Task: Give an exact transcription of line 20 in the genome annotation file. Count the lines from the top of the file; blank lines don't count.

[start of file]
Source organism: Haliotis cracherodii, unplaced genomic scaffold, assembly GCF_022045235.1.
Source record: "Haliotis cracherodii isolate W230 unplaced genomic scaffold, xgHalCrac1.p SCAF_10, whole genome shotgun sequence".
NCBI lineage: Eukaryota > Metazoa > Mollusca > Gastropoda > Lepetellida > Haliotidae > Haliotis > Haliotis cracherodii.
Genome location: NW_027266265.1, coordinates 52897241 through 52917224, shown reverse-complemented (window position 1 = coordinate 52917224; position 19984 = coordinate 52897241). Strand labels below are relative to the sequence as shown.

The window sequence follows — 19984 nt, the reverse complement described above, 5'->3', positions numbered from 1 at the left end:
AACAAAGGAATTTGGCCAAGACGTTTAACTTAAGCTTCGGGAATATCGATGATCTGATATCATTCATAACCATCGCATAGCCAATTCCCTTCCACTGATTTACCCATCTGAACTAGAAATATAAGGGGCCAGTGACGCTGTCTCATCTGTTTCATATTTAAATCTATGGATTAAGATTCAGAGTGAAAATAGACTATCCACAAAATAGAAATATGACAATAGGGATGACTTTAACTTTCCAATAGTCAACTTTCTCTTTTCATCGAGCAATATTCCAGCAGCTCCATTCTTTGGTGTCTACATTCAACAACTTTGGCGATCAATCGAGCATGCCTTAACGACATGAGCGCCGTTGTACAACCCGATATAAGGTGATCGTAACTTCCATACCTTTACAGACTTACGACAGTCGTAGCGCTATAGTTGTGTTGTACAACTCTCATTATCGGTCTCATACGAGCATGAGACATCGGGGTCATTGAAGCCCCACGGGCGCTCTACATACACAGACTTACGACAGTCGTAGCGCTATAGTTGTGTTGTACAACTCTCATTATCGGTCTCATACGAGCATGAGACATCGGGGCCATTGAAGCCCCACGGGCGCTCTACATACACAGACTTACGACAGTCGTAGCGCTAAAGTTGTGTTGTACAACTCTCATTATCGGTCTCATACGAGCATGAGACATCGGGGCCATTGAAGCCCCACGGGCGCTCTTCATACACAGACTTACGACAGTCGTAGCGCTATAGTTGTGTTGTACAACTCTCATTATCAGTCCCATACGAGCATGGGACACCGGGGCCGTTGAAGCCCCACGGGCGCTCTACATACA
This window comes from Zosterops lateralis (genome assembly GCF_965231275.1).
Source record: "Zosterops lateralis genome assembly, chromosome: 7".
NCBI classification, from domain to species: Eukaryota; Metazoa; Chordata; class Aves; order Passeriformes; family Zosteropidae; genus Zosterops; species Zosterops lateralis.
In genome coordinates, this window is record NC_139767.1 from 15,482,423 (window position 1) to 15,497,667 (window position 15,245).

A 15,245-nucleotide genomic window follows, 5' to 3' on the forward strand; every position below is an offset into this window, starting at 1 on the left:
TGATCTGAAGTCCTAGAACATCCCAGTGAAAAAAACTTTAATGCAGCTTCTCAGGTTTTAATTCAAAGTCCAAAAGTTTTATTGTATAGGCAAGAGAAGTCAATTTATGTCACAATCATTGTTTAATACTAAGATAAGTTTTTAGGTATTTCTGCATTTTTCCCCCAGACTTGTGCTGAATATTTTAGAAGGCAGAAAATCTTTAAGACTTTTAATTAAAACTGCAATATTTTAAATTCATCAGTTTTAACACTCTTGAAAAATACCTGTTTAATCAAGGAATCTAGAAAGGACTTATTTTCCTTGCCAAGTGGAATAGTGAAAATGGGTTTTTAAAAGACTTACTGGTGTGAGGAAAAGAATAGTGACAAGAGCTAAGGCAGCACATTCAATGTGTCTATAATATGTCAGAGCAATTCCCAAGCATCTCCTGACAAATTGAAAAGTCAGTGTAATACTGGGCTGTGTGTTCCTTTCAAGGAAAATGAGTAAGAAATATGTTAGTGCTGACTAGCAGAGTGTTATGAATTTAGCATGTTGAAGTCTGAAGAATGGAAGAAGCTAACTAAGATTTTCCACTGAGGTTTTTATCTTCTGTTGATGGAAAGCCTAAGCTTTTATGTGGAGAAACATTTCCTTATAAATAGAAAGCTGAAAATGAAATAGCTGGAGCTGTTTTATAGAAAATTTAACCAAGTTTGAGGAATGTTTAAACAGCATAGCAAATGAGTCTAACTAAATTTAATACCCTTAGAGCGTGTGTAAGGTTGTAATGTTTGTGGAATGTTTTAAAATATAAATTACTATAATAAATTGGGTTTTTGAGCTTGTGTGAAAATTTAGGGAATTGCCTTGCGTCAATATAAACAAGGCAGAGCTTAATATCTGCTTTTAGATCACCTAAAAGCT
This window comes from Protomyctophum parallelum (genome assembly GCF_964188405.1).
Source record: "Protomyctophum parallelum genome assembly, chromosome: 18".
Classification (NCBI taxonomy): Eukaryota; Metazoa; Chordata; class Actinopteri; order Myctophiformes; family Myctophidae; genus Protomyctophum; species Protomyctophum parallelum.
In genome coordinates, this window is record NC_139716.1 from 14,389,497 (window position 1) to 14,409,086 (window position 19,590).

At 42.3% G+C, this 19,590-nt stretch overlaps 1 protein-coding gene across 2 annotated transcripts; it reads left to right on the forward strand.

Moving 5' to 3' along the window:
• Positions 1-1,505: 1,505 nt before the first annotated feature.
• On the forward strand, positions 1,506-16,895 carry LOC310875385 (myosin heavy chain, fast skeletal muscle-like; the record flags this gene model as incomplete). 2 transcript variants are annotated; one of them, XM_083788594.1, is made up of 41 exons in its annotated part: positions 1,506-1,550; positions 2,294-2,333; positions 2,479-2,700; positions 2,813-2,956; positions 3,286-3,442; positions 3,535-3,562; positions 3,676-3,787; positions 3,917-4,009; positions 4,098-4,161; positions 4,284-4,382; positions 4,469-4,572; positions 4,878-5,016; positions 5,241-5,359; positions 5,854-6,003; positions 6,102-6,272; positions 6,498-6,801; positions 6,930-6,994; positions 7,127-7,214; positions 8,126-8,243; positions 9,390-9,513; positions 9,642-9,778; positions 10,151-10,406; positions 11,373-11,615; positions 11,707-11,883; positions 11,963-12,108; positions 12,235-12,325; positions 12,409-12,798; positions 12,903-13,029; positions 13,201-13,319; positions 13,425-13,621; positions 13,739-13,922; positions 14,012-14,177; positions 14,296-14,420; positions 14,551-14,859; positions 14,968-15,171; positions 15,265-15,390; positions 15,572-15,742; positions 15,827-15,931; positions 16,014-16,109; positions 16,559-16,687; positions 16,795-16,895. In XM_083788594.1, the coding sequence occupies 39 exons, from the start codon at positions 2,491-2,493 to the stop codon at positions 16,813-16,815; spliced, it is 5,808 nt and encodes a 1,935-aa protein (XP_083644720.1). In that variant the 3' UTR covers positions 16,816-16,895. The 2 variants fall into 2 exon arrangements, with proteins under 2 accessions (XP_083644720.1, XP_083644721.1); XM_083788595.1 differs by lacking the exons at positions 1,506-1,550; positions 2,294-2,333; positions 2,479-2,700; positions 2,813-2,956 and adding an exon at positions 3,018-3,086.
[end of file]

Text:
• On the forward strand, positions 1,506-16,895 carry LOC310875385 (myosin heavy chain, fast skeletal muscle-like; the record flags this gene model as incomplete). 2 transcript variants are annotated; one of them, XM_083788594.1, is made up of 41 exons in its annotated part: positions 1,506-1,550; positions 2,294-2,333; positions 2,479-2,700; positions 2,813-2,956; positions 3,286-3,442; positions 3,535-3,562; positions 3,676-3,787; positions 3,917-4,009; positions 4,098-4,161; positions 4,284-4,382; positions 4,469-4,572; positions 4,878-5,016; positions 5,241-5,359; positions 5,854-6,003; positions 6,102-6,272; positions 6,498-6,801; positions 6,930-6,994; positions 7,127-7,214; positions 8,126-8,243; positions 9,390-9,513; positions 9,642-9,778; positions 10,151-10,406; positions 11,373-11,615; positions 11,707-11,883; positions 11,963-12,108; positions 12,235-12,325; positions 12,409-12,798; positions 12,903-13,029; positions 13,201-13,319; positions 13,425-13,621; positions 13,739-13,922; positions 14,012-14,177; positions 14,296-14,420; positions 14,551-14,859; positions 14,968-15,171; positions 15,265-15,390; positions 15,572-15,742; positions 15,827-15,931; positions 16,014-16,109; positions 16,559-16,687; positions 16,795-16,895. In XM_083788594.1, the coding sequence occupies 39 exons, from the start codon at positions 2,491-2,493 to the stop codon at positions 16,813-16,815; spliced, it is 5,808 nt and encodes a 1,935-aa protein (XP_083644720.1). In that variant the 3' UTR covers positions 16,816-16,895. The 2 variants fall into 2 exon arrangements, with proteins under 2 accessions (XP_083644720.1, XP_083644721.1); XM_083788595.1 differs by lacking the exons at positions 1,506-1,550; positions 2,294-2,333; positions 2,479-2,700; positions 2,813-2,956 and adding an exon at positions 3,018-3,086.